Once the restrictions began to slowly ease, I felt that perhaps my writing pace would pick up. And it did, momentarily — when I finished writing my first chapter, only to reach a state of rest later. Inertia of rest was a constant dreaded ally. Amidst all this, back home in India, COVID-19 related deaths rose: some from the illness, but mostly because of state apathy. Some died of starvation. The brutality unleashed by the state’s indifference, which also sought to rally its supporters through mind-numbing theatrics, was difficult to come to terms with. In fact, no one should have to come to terms with that. As difficult news kept cropping up, writing paused again. This time for much longer. All the while, the anxiety of not finishing my thesis on time and the fear of not being able to do justice to my research kept haunting me.
Anxiety, thus, became a constant companion. Anxious of what was happening back home. Anxious about how to manage my writing. Anxious about finishing the programme. Anxious about simply moving out. My writing, therefore, was lost in a sea of anxiety.
I moved to the US in late 2020 to pursue a fellowship. The change helped. For the first time in months, I wrote. And I finished my second chapter. Thanks to the unconditional support of friends, I was able to slowly find my way through this abyss of lost words and thoughts. I finally began to write properly in December 2020. By then, I was also painfully aware that I had to churn a chapter a month to make up for lost time and be in a position to submit by June 2021. Soon, however, I realised that June was not an option. By March 2021, I was only done writing 4 chapters. I had my 5th core chapter, an Introduction and a Conclusion, to finish. There was no way on earth that I would finish writing all of this by April, giving me sufficient time to revise and submit. Therefore, I pushed my internal deadline to August.
By May, I was still struggling. Having completed only 5 core chapters and an unfinished Introductory Chapter, I was afraid. Fear of failure has accompanied this process. This, even though the PhD, in many ways, teaches you to fail. You grapple with failure, acknowledge it, and then move on. I moved back to Geneva, quarantined again, and tried to get my feet back on the ground. This was, by no means, easy. Job search, postdoc hunt, and thesis finalisation were a few things I had to juggle while also wondering about how to deal with a tax situation and funding issues. I pushed the deadline once more: this time, to September hoping that I would meet it.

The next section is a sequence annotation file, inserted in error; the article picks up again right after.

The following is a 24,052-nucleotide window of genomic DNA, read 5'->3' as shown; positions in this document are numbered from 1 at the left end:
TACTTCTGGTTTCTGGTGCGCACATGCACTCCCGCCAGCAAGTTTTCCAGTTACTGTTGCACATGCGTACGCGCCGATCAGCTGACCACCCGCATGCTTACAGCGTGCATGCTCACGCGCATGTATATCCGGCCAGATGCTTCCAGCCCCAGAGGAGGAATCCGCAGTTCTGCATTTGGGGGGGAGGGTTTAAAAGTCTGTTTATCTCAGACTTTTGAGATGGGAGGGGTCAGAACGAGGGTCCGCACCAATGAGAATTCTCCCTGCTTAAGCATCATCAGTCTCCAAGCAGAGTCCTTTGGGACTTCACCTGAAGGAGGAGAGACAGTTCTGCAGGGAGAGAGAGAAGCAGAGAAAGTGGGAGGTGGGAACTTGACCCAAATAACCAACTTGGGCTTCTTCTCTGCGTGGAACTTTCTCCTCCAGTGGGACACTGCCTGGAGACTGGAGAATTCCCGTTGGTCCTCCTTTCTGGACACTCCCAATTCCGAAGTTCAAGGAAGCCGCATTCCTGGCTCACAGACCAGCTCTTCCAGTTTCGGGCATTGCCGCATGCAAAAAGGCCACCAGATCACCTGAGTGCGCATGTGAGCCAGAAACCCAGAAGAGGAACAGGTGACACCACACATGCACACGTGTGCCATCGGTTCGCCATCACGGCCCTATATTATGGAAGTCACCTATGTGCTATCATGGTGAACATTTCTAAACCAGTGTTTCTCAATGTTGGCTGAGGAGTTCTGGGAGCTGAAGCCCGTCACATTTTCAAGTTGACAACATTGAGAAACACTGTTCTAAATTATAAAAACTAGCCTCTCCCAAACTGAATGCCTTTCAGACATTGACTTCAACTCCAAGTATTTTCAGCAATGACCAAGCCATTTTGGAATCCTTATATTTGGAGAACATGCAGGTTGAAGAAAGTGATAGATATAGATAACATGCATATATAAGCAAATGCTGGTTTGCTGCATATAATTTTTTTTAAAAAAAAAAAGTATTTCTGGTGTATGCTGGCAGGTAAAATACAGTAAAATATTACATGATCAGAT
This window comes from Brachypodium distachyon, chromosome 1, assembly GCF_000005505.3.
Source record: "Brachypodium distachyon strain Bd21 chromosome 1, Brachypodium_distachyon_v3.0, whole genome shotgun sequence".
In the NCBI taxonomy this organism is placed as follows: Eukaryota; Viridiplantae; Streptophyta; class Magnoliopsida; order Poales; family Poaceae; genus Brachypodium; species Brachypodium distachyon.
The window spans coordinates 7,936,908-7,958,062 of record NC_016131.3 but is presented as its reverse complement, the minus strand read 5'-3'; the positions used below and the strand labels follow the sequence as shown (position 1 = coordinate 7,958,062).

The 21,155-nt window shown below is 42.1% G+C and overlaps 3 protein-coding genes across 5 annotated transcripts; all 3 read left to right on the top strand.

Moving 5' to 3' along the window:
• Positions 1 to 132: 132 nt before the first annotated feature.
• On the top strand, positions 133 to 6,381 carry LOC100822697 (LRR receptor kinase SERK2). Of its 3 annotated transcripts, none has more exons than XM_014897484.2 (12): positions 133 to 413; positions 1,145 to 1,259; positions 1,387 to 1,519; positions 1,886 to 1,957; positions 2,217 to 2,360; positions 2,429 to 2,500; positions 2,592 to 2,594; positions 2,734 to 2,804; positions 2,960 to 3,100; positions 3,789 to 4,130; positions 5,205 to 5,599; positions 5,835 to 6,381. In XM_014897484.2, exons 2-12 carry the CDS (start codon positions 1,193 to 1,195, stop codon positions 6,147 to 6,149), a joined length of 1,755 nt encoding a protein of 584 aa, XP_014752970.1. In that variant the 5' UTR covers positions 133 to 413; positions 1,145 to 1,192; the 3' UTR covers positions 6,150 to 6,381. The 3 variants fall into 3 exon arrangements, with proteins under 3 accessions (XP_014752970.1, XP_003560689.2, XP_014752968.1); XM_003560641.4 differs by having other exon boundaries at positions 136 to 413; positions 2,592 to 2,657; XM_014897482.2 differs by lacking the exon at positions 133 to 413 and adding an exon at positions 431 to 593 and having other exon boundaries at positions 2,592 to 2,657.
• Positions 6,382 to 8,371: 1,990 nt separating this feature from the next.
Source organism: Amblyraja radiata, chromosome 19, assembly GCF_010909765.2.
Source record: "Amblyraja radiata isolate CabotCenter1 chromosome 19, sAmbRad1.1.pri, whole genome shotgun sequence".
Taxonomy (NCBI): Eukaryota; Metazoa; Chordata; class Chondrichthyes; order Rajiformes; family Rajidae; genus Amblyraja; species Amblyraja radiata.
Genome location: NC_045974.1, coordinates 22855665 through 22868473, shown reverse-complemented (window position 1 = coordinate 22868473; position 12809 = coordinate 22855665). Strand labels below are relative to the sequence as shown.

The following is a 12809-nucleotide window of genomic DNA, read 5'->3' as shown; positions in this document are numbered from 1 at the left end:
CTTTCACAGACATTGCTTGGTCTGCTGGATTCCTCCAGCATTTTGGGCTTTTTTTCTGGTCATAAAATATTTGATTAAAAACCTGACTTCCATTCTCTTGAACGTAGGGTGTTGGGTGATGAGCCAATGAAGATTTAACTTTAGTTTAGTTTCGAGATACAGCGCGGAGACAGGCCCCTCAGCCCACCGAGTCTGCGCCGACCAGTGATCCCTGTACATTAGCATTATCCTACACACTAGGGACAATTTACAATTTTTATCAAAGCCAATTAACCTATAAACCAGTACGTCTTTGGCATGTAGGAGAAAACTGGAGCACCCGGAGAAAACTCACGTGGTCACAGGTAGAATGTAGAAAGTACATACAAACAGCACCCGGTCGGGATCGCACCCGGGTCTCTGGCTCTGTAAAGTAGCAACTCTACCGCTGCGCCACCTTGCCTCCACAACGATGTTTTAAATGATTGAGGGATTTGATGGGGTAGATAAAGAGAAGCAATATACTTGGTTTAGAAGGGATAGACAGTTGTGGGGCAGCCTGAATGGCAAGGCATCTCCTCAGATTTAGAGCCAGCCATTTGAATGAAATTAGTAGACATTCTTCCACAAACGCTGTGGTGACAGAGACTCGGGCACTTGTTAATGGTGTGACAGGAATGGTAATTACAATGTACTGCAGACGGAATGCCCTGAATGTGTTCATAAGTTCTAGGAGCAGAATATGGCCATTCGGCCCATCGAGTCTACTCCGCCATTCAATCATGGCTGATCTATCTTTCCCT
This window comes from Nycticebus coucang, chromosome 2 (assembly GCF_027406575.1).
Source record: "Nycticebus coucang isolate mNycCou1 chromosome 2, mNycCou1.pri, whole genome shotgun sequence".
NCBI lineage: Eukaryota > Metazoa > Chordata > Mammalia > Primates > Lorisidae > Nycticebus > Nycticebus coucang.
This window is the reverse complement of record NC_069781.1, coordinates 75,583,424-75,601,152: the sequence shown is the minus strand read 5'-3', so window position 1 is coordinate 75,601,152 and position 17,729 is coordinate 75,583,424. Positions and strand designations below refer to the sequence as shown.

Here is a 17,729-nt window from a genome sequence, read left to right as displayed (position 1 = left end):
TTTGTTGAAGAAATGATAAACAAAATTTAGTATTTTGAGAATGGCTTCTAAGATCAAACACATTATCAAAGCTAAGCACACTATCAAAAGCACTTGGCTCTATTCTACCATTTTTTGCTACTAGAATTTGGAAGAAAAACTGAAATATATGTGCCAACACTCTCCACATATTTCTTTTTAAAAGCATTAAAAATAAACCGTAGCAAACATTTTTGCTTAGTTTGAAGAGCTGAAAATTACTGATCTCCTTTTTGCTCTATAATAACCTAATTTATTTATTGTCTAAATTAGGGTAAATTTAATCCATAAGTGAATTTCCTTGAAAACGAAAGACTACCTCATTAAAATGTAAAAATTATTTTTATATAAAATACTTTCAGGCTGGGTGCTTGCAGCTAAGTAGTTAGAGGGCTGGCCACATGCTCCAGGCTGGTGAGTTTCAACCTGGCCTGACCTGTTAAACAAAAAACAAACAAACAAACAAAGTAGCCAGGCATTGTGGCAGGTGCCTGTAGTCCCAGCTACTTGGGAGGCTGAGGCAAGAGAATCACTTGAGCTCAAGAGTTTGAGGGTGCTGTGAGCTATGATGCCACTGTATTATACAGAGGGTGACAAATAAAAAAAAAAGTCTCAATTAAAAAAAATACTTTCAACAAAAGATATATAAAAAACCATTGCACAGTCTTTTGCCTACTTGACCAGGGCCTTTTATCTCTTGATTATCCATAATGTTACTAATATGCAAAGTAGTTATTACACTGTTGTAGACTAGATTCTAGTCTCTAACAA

Today, it is the 11th of August. 19 days to September, and a familiar sense of anxiety has cropped up again. As I revise my thesis draft and find ways to make it palatable, I also recognise the efforts behind editing a thesis. It takes time. And, I do not have it. Not because I cannot take more time to revise and edit, but because taking time means postponing other equally important activities: furnishing job applications, submitting postdoc proposals, interviewing for these opportunities, and finally, to momentarily appreciate the gravity of each rejection before moving on.
Inadequate sleep, excessive caffeine consumption, and a substantial amount of time in front of the screen characterise these past months. I do not necessarily see the light at the end of the tunnel. Nevertheless, I hope to see it.
I look forward to finally knowing that the thesis is ready and done. I look forward to moving it off my desk. And I look forward to not being anxious about another thesis related deadline.
Writing through the pandemic, in many ways, has been unsettling. Through lockdowns, isolation, and limited social engagements and physical contact, writing practices have changed. There is unparalleled exhaustion, whose source I am yet to discern. But there is also guilt: with all the time I had in hand, how did the writing take longer than expected? Lurking behind this is also an unfathomable terrain of loss, anxiety, and trepidation. Writing through a pandemic, as I said earlier, has been certainly unsettling.
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Update | 20 September 2021
Thesis submission: CHECK.